Shock as Trump backs Putin over US election meddling

President says past US policy ‘foolish’ but his summit remarks labelled ‘treasonous’

Donald Trump and Vladimir Putin at their press conference.
Photo: Getty
Donald Trump and Vladimir Putin at their press conference.
Photo: Getty

US President Donald Trump, facing a barrage of criticism for his comments during a news conference in Helsinki with Russian President Vladimir Putin, insisted in a post on Twitter yesterday that he has “GREAT confidence in MY intelligence people.”

US lawmakers roundly condemned Mr Trump for his comments at the conference with Mr Putin – which followed a meeting between the two behind closed doors for two-plus hours – where he cast doubt on his own intelligence agencies’ findings that Russia meddled with the 2016 US presidential election.

“As I said today and many times before, ‘I have GREAT confidence in MY intelligence people’,” Trump said on Twitter. “However, I also recognize that in order to build a brighter future, we cannot exclusively focus on the past – as the world’s two largest nuclear powers, we must get along!”

Standing side-by-side with Mr Putin, Mr Trump yesterday refused to blame the Russian leader for meddling in the US 2016 election, casting doubt on the findings of his own intelligence agencies and sparking a storm of criticism at home.

On a day when he faced pressure from critics, allied countries and even his own staff to take a tough line, Trump spoke not a single disparaging word in public about Moscow on any of the issues that have brought relations between the two powers to the lowest ebb since the Cold War.

Instead, he denounced the “stupidity” of his own country’s policy, especially the decision to investigate election interference.

Ex-CIA chief John BrennanEx-CIA chief John Brennan

Ex-CIA chief John Brennan

Mr Trump’s performance has created a political storm in the US, where the White House has struggled for months to dispel a suggestion that the president was unwilling to stand up to Mr Putin. His performance was denounced as “treasonous” by a former CIA chief, while senator John McCain said the summit was “a tragic mistake.”

The war hero and former Republican presidential nominee said Trump “failed to defend all that makes us who we are – a republic of free people dedicated to the cause of liberty at home and abroad.”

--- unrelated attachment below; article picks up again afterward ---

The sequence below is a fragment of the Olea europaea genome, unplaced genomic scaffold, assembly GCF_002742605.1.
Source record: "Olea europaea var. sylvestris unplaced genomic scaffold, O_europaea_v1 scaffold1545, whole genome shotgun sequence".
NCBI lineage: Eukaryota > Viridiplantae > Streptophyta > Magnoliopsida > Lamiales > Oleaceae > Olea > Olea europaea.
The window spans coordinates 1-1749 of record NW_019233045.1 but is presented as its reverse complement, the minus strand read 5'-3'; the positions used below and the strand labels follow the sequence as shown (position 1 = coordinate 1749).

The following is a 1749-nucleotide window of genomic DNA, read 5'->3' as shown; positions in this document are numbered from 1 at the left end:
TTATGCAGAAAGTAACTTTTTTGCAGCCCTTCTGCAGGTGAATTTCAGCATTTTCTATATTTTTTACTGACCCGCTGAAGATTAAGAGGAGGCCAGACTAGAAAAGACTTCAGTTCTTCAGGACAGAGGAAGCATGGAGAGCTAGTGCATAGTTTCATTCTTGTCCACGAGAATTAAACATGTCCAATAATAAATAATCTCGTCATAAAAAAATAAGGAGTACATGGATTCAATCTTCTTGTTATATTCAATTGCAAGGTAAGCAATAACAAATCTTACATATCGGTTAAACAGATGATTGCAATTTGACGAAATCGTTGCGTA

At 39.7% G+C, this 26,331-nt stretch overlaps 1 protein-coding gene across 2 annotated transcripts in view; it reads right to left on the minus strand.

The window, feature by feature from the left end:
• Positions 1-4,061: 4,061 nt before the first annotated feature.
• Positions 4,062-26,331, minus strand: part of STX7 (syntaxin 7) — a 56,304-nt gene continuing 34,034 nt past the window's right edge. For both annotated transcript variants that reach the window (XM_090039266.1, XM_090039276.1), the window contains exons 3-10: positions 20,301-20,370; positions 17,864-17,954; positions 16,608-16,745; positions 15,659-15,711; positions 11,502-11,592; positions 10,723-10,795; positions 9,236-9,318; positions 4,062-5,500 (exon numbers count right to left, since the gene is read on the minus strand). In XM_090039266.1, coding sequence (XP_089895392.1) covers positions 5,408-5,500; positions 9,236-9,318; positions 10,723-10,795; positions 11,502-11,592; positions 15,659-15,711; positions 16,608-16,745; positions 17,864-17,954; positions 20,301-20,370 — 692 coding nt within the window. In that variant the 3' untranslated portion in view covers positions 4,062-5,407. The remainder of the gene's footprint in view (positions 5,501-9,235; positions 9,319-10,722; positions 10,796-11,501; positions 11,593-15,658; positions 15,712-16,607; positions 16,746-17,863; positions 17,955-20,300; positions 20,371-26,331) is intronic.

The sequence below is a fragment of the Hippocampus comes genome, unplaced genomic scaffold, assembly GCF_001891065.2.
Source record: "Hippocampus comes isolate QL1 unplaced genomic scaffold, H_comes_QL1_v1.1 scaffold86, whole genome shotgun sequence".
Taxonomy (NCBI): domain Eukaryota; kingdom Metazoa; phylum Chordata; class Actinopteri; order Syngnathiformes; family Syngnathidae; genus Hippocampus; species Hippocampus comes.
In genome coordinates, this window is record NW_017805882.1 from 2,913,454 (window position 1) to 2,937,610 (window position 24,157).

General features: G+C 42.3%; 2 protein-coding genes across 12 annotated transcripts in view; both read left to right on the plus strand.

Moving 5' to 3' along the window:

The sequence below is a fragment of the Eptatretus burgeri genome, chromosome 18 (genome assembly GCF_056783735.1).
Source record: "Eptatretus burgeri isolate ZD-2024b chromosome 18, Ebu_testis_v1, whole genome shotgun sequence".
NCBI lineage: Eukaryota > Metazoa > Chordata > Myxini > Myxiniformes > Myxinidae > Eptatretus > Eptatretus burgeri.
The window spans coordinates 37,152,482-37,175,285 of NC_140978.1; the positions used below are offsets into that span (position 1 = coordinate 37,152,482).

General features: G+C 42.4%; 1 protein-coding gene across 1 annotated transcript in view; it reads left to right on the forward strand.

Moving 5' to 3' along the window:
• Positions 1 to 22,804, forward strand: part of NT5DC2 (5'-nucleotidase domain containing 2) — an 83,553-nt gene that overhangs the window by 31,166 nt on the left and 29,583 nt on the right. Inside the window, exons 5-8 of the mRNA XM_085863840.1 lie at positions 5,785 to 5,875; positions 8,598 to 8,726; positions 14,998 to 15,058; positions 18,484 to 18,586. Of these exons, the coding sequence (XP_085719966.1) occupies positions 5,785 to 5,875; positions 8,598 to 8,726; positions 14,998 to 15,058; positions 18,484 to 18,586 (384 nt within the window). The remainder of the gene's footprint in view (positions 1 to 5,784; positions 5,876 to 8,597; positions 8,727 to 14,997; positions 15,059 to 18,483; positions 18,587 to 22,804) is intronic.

Former CIA chief John Brennan suggested Trump should be removed from office: “Donald Trump’s press conference performance in Helsinki rises to and exceeds the threshold of ‘high crimes and misdemeanours.’ It was nothing short of treasonous. Not only were Trump’s comments imbecilic, he is wholly in the pocket of Putin. Republican Patriots: Where are you???”

Mr Trump held his meeting with Mr Putin just days after a special prosecutor in the US indicted 12 Russian agents for stealing Democratic Party documents to help him win the vote.

Asked if he believed US intelligence agencies, which concluded that Russia interfered in the 2016 election to help him defeat Democratic candidate Hillary Clinton, he said he was not convinced.

“I don’t see any reason why it would be Russia,” Trump said. “President Putin was extremely strong and powerful in his denial.”

Even before the allegations of Russian meddling in the 2016 presidential election, tensions were high over Moscow’s concerns about Nato expansion, Russian annexation of the Crimea peninsula from Ukraine in 2014 and its military backing of Syrian President Bashar al-Assad in the civil war in 2015.

However, before the summit began, Mr Trump blamed his own country for the deterioration in relations.

“Our relationship with Russia has NEVER been worse thanks to many years of US foolishness and stupidity and now, the Rigged Witch Hunt!” he said on Twitter. The Russian foreign ministry tweeted back: “We agree.”

At the news conference, Mr Trump was invited by reporters to offer any criticism of Russia but he repeatedly declined.

Mr Trump’s warm words for Russia were a marked contrast from the past week when he repeatedly rebuked traditional US allies at a summit of Nato and during a visit to Britain.

Asked if Mr Putin was an adversary, he said: “Actually I called him a competitor and a good competitor he is and I think the word competitor is a compliment.” Mr Putin spoke of the importance of the two countries working together and praised Mr Trump, at one point interrupting the news conference to give him a soccer ball.

Asked whether he had wanted Mr Trump to win the 2016 election and had instructed officials to help him, Mr Putin said “Yes I did”, although he denied any interference, saying the allegations were “complete nonsense”.

Irish Independent

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